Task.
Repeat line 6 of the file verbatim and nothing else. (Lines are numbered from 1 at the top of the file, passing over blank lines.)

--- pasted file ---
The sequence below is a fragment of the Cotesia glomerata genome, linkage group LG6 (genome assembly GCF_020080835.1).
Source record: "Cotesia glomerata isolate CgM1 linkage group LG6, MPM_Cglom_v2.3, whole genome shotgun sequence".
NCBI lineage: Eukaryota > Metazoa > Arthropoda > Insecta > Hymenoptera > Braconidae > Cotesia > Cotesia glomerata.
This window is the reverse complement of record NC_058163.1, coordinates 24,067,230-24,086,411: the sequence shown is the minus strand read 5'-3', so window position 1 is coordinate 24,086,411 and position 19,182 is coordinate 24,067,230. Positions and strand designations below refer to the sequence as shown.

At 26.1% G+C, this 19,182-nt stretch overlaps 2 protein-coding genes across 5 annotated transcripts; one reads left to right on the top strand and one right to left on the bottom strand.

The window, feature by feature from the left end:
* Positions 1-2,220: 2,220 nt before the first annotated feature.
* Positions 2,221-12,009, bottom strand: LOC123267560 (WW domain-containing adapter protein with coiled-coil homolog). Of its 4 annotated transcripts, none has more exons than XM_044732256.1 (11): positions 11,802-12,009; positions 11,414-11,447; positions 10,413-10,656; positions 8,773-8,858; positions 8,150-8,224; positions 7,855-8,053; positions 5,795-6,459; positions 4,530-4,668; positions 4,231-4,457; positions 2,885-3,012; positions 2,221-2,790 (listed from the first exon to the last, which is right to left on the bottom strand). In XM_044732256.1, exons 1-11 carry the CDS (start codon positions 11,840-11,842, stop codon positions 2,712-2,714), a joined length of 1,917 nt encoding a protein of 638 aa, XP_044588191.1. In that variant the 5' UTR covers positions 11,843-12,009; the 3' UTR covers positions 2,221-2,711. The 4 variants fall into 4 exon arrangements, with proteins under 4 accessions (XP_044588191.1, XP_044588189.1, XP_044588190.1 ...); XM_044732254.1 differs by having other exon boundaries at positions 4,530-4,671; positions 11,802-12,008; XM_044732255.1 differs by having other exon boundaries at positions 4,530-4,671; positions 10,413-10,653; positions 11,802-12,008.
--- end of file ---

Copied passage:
The window, feature by feature from the left end: